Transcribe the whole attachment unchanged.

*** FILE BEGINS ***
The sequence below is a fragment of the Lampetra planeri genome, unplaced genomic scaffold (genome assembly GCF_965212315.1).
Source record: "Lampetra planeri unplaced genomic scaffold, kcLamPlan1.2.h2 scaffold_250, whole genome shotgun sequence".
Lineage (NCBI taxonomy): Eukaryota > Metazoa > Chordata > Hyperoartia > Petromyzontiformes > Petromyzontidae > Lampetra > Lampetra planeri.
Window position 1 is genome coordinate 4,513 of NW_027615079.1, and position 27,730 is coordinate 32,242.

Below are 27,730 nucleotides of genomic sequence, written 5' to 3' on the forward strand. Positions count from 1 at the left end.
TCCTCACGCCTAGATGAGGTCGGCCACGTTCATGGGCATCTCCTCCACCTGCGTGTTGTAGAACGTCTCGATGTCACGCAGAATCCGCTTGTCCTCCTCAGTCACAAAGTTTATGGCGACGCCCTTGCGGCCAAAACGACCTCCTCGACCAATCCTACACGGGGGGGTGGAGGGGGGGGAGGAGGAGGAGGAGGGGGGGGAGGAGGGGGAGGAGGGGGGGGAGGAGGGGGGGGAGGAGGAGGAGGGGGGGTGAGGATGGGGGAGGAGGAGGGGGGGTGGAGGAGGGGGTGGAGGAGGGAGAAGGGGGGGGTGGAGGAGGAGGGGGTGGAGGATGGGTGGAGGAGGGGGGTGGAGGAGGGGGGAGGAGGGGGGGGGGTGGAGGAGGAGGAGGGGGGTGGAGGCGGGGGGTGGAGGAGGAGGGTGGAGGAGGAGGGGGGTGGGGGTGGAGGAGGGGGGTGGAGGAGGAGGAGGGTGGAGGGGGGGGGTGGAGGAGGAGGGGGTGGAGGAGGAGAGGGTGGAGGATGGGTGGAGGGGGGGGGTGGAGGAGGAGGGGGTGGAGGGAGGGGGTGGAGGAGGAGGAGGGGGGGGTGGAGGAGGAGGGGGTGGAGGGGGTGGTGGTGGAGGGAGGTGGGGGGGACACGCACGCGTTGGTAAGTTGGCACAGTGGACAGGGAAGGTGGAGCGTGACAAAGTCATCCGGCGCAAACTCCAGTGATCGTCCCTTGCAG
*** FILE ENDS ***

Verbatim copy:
The sequence below is a fragment of the Lampetra planeri genome, unplaced genomic scaffold (genome assembly GCF_965212315.1).
Source record: "Lampetra planeri unplaced genomic scaffold, kcLamPlan1.2.h2 scaffold_250, whole genome shotgun sequence".
Lineage (NCBI taxonomy): Eukaryota > Metazoa > Chordata > Hyperoartia > Petromyzontiformes > Petromyzontidae > Lampetra > Lampetra planeri.
Window position 1 is genome coordinate 4,513 of NW_027615079.1, and position 27,730 is coordinate 32,242.

Below are 27,730 nucleotides of genomic sequence, written 5' to 3' on the forward strand. Positions count from 1 at the left end.
TCCTCACGCCTAGATGAGGTCGGCCACGTTCATGGGCATCTCCTCCACCTGCGTGTTGTAGAACGTCTCGATGTCACGCAGAATCCGCTTGTCCTCCTCAGTCACAAAGTTTATGGCGACGCCCTTGCGGCCAAAACGACCTCCTCGACCAATCCTACACGGGGGGGTGGAGGGGGGGGAGGAGGAGGAGGAGGGGGGGGAGGAGGGGGAGGAGGGGGGGGAGGAGGGGGGGGAGGAGGAGGAGGGGGGGTGAGGATGGGGGAGGAGGAGGGGGGGTGGAGGAGGGGGTGGAGGAGGGAGAAGGGGGGGGTGGAGGAGGAGGGGGTGGAGGATGGGTGGAGGAGGGGGGTGGAGGAGGGGGGAGGAGGGGGGGGGGTGGAGGAGGAGGAGGGGGGTGGAGGCGGGGGGTGGAGGAGGAGGGTGGAGGAGGAGGGGGGTGGGGGTGGAGGAGGGGGGTGGAGGAGGAGGAGGGTGGAGGGGGGGGGTGGAGGAGGAGGGGGTGGAGGAGGAGAGGGTGGAGGATGGGTGGAGGGGGGGGGTGGAGGAGGAGGGGGTGGAGGGAGGGGGTGGAGGAGGAGGAGGGGGGGGTGGAGGAGGAGGGGGTGGAGGGGGTGGTGGTGGAGGGAGGTGGGGGGGACACGCACGCGTTGGTAAGTTGGCACAGTGGACAGGGAAGGTGGAGCGTGACAAAGTCATCCGGCGCAAACTCCAGTGATCGTCCCTTGCAG